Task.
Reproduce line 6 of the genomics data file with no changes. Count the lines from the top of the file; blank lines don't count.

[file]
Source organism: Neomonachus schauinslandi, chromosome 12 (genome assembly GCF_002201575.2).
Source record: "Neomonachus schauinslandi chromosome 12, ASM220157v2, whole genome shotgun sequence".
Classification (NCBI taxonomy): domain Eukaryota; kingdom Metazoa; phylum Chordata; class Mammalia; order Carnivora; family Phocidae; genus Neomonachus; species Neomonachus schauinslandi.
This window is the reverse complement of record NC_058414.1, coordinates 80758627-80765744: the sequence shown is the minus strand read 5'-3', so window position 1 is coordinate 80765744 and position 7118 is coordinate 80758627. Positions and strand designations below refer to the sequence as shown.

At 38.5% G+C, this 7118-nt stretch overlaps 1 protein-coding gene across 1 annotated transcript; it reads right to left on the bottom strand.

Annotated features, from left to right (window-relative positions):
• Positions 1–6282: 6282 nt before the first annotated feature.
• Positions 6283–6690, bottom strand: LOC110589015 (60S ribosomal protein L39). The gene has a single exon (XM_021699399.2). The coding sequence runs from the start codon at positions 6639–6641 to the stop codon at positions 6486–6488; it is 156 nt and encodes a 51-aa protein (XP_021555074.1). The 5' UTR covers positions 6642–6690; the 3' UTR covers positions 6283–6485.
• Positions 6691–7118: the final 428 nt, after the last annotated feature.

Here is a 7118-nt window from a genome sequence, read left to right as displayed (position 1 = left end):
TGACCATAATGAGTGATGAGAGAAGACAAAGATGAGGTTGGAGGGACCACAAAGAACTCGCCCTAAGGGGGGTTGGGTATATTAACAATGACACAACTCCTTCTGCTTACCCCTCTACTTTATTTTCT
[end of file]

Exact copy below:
Annotated features, from left to right (window-relative positions):